On August 2, 2017, the Consumer Financial Protection Bureau (CFPB) announced that it had entered into a consent order with a national bank, resolving allegations as to the bank’s allegedly unlawful credit reporting activities.
According to the CFPB, the bank violated several federal laws with respect to its reporting practices, including the Fair Credit Reporting Act, 15 U.S.C. §§ 1681(m)(a)(3)(A),1681s-2(a)(8)(E)(iii), Regulation V, and the Consumer Financial Protection Act, 12 U.S.C. § 5536(a)(1)(A). Specifically, the CFPB alleged that the bank: (i) failed to establish appropriate processes for furnishing accurate information to national specialty consumer reporting agencies (NSCRAs); (ii) failed to inform consumers of their right to dispute inaccurate information that the bank supplied to credit reporting agencies; and (iii) failed to provide key information to consumers concerning the bank’s denial of their checking account applications.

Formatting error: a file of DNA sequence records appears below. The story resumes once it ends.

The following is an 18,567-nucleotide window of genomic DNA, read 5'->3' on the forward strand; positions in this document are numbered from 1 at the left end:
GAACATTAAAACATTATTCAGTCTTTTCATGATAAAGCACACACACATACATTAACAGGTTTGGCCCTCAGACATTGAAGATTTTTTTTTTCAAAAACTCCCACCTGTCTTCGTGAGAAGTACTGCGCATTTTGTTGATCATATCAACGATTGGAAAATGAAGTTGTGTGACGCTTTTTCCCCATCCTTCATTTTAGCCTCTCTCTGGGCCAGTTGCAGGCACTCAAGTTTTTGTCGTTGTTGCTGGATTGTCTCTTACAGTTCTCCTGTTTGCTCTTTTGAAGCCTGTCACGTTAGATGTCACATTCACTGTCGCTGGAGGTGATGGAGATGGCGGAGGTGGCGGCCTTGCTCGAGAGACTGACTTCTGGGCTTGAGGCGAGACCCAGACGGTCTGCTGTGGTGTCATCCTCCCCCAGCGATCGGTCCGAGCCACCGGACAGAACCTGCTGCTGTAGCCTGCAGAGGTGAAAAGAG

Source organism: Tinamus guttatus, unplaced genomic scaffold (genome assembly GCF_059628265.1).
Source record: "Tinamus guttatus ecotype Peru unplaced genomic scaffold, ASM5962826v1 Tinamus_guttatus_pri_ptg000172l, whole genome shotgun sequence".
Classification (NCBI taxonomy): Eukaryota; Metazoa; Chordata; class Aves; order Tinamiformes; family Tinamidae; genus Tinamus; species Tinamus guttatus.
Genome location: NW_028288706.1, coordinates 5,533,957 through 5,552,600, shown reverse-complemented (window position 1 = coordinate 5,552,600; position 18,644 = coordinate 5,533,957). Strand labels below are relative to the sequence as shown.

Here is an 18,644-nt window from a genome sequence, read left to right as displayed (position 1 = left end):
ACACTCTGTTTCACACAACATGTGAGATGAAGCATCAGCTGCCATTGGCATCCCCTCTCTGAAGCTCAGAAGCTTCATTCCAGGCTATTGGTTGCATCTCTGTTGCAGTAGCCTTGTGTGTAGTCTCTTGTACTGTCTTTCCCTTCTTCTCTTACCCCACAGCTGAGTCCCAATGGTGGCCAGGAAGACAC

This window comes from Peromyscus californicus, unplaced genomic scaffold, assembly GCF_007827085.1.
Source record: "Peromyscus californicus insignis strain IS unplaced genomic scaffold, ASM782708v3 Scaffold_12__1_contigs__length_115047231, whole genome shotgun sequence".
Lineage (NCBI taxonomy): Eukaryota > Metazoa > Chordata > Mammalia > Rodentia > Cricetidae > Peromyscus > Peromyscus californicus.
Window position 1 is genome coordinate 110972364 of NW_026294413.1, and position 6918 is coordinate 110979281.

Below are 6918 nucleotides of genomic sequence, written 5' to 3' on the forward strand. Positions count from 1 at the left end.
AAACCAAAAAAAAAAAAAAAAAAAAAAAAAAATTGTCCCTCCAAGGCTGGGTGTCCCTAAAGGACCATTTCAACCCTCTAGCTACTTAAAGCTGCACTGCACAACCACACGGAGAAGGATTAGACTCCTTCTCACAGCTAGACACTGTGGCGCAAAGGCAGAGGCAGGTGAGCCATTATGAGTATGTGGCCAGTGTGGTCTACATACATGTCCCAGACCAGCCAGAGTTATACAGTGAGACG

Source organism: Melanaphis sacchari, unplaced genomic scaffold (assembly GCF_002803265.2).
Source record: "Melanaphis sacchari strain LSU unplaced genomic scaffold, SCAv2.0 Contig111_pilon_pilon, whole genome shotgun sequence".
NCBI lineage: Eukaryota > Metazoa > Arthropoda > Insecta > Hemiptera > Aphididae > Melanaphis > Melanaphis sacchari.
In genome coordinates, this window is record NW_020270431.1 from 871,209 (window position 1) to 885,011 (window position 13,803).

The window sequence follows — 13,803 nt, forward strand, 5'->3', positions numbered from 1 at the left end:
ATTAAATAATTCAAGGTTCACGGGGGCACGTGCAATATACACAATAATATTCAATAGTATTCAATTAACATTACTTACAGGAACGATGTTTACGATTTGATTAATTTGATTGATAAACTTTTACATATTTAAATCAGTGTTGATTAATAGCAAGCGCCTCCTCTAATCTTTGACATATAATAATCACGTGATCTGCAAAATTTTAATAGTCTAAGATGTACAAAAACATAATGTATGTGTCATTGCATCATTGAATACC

Under the terms of the consent order, the bank is required to pay $4.6 million in civil penalties to the CFPB and change several of its reporting and contact practices for consumers. The order also requires that the bank submit to on-going compliance monitoring.